I’ve got a real love/hate with Facetune. For actually using ON a face or body I’d say it’s a big no-no; not only does it look a lil bit ridic, it’s also akin to photoshopping yourself and that makes me feel a bit uncomfortably. That being said, there are a couple of tools that are really handy for blog photos…



This tool is the main reason I ever open the app. It’s perfect if your white walls are actually a bit yellowed or your crisp white sheets are verging on the grey side after many a wash and many a spilt cuppa. What I like is that you can actually see the colour whitening as you slide your finger across the image so you can ensure that you’re not verging too close to ‘Simon Cowell’s Teeth’ on the whiteness scale.




Didn’t iron your sheets (nobody has time for that)? Big fat crease right down the middle of your top, making it look like you have three boobs? No problemo. Use the smooth tool to gentle blur out creases! Again, I’d use this sparingly or your picture will just look a bit strange.


The detail tool is really great for picking out accents in an image, such as a metallic piece of jewellery. A little swipe can make something shine a little brighter or look a little crisper.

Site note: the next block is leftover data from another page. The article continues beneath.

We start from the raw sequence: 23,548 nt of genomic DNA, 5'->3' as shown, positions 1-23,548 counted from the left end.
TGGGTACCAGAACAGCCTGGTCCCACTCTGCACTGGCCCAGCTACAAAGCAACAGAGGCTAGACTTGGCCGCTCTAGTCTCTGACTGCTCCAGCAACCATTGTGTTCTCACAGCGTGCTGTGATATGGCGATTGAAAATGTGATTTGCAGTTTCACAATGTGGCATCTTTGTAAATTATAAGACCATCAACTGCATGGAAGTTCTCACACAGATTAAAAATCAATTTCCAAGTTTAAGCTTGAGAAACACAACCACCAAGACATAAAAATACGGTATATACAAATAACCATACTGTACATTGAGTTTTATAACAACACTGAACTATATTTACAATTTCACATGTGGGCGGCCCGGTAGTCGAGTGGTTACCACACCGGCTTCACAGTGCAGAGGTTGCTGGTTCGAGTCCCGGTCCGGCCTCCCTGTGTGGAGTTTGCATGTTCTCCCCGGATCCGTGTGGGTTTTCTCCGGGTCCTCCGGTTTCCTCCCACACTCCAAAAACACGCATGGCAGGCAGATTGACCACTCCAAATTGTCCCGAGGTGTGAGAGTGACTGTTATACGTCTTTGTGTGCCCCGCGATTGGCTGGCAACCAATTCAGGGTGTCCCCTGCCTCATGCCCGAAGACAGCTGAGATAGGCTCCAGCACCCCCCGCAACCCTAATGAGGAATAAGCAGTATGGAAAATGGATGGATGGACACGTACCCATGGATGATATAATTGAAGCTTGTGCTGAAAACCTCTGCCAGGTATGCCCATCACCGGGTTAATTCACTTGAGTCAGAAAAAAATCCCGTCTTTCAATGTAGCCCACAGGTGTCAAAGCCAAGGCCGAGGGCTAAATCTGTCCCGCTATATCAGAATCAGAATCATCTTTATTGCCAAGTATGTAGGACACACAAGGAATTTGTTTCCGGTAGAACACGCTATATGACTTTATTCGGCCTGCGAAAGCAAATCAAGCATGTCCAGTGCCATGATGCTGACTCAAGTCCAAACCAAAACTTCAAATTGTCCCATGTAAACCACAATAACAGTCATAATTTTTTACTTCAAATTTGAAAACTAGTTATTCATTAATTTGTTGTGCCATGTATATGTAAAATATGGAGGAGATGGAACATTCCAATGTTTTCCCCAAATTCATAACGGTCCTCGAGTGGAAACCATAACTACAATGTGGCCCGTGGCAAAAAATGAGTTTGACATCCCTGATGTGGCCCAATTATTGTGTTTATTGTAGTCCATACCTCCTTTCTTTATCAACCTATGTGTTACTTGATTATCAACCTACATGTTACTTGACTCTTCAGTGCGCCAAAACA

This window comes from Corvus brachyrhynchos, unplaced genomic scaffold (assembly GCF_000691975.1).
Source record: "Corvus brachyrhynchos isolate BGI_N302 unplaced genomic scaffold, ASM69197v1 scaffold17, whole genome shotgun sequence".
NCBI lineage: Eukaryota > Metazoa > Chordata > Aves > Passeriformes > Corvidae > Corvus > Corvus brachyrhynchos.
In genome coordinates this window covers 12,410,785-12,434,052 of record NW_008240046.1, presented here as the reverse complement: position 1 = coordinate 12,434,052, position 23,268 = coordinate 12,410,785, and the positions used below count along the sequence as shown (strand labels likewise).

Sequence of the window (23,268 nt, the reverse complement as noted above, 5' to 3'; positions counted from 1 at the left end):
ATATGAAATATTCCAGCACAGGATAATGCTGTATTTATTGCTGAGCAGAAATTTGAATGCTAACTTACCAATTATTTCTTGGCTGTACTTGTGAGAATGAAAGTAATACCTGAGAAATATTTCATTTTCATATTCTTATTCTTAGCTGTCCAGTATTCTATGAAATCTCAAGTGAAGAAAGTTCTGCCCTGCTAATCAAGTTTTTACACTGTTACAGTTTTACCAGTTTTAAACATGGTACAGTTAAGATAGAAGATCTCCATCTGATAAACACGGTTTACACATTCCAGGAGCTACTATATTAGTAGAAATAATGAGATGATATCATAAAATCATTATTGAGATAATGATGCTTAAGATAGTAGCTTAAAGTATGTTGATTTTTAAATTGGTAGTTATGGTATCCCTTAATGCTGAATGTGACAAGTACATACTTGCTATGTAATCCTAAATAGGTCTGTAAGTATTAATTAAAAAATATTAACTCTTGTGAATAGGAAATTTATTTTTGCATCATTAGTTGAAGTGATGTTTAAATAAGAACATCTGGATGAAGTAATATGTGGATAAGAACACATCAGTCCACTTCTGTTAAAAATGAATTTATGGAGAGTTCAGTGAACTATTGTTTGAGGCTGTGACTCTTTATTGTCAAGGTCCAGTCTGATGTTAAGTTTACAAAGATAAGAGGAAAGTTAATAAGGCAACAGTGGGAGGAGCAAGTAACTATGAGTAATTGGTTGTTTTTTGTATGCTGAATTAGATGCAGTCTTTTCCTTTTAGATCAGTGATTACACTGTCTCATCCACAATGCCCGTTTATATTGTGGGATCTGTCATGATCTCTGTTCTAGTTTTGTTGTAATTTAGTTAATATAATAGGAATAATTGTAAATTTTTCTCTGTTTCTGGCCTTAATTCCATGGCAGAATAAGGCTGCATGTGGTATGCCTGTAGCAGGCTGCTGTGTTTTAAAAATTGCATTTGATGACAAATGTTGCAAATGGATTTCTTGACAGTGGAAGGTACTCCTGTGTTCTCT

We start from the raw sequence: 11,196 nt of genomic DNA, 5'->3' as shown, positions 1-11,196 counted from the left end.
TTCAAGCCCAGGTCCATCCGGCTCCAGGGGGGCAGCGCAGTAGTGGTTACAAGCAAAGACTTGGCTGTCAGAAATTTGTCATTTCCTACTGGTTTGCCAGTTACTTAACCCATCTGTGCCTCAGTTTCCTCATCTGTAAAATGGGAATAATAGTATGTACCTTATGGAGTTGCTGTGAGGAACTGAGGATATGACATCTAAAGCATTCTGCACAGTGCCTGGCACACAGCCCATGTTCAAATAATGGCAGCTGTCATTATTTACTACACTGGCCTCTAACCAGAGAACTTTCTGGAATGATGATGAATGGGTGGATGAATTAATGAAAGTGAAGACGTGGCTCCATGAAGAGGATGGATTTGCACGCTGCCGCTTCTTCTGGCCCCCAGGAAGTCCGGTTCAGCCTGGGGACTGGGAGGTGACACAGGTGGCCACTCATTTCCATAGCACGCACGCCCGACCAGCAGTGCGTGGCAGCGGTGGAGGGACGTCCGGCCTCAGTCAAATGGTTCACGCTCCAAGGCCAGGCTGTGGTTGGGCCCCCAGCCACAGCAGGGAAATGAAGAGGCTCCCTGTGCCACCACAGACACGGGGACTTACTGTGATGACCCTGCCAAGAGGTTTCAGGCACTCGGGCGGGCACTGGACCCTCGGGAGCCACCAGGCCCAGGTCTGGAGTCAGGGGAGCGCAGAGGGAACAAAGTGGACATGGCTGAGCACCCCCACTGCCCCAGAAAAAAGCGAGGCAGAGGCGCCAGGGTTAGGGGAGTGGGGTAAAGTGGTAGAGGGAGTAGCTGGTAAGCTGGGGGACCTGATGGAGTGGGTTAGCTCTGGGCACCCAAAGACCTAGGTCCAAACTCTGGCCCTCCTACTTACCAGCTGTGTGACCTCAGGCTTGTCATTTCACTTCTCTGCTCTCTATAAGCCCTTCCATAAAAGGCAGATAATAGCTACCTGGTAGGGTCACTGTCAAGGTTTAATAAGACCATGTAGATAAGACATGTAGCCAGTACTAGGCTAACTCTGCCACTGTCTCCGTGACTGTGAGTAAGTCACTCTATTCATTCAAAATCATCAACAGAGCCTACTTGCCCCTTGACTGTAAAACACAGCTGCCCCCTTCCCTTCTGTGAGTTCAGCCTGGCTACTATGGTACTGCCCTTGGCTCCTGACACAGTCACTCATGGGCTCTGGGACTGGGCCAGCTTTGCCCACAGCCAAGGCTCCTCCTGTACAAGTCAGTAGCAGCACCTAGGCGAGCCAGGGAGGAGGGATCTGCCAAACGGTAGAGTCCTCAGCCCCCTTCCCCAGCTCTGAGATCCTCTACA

Which VSCO filter you use is entirely up to you, I’ve experimented with a few and finally settled on one that I think suits me best. If you’re after a real sense of continuity then choose one that works for you and stick with it as it will create a sense of cohesion across your imagery. Once you’ve chosen your filter, use the adjustment tools as you see fit. I follow the below pattern, but am always mindful of the individual requirements of the image:




I set my filter to somewhere between +6 and +8 depending on the image.


I tend to reduce the exposure by 0.5-1.0 to counter balance the brightening I did previously.


I increase the clarity by 0.02-0.04.


I don’t have a set rule for saturation. If the colours are looking a bit garish I’ll reduce it, equally if my picture is looking slightly washed out then I increase it a little!